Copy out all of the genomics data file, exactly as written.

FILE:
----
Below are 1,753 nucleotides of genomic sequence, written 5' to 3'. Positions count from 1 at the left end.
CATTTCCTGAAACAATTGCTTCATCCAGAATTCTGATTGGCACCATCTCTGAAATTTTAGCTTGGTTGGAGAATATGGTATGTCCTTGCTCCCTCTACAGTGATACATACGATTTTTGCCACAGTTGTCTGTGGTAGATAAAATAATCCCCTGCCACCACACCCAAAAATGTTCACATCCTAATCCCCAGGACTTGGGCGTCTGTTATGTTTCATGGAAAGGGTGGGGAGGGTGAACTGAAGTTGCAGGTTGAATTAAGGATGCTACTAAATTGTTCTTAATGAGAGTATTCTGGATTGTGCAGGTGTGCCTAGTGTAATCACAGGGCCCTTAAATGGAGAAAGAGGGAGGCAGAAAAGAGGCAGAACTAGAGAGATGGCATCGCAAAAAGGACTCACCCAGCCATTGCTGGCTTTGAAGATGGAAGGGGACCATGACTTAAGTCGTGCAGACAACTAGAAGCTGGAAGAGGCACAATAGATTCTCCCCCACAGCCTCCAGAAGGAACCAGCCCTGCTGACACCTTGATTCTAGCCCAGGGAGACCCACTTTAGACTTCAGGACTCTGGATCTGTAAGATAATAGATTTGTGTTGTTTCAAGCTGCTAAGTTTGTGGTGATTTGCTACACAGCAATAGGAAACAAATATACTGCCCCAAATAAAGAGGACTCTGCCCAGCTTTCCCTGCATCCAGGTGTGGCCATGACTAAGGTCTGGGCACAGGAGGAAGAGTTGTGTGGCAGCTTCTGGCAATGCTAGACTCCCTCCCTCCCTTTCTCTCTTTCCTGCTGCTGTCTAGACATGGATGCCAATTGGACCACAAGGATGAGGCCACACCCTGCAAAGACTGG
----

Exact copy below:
Below are 1,753 nucleotides of genomic sequence, written 5' to 3'. Positions count from 1 at the left end.
CATTTCCTGAAACAATTGCTTCATCCAGAATTCTGATTGGCACCATCTCTGAAATTTTAGCTTGGTTGGAGAATATGGTATGTCCTTGCTCCCTCTACAGTGATACATACGATTTTTGCCACAGTTGTCTGTGGTAGATAAAATAATCCCCTGCCACCACACCCAAAAATGTTCACATCCTAATCCCCAGGACTTGGGCGTCTGTTATGTTTCATGGAAAGGGTGGGGAGGGTGAACTGAAGTTGCAGGTTGAATTAAGGATGCTACTAAATTGTTCTTAATGAGAGTATTCTGGATTGTGCAGGTGTGCCTAGTGTAATCACAGGGCCCTTAAATGGAGAAAGAGGGAGGCAGAAAAGAGGCAGAACTAGAGAGATGGCATCGCAAAAAGGACTCACCCAGCCATTGCTGGCTTTGAAGATGGAAGGGGACCATGACTTAAGTCGTGCAGACAACTAGAAGCTGGAAGAGGCACAATAGATTCTCCCCCACAGCCTCCAGAAGGAACCAGCCCTGCTGACACCTTGATTCTAGCCCAGGGAGACCCACTTTAGACTTCAGGACTCTGGATCTGTAAGATAATAGATTTGTGTTGTTTCAAGCTGCTAAGTTTGTGGTGATTTGCTACACAGCAATAGGAAACAAATATACTGCCCCAAATAAAGAGGACTCTGCCCAGCTTTCCCTGCATCCAGGTGTGGCCATGACTAAGGTCTGGGCACAGGAGGAAGAGTTGTGTGGCAGCTTCTGGCAATGCTAGACTCCCTCCCTCCCTTTCTCTCTTTCCTGCTGCTGTCTAGACATGGATGCCAATTGGACCACAAGGATGAGGCCACACCCTGCAAAGACTGG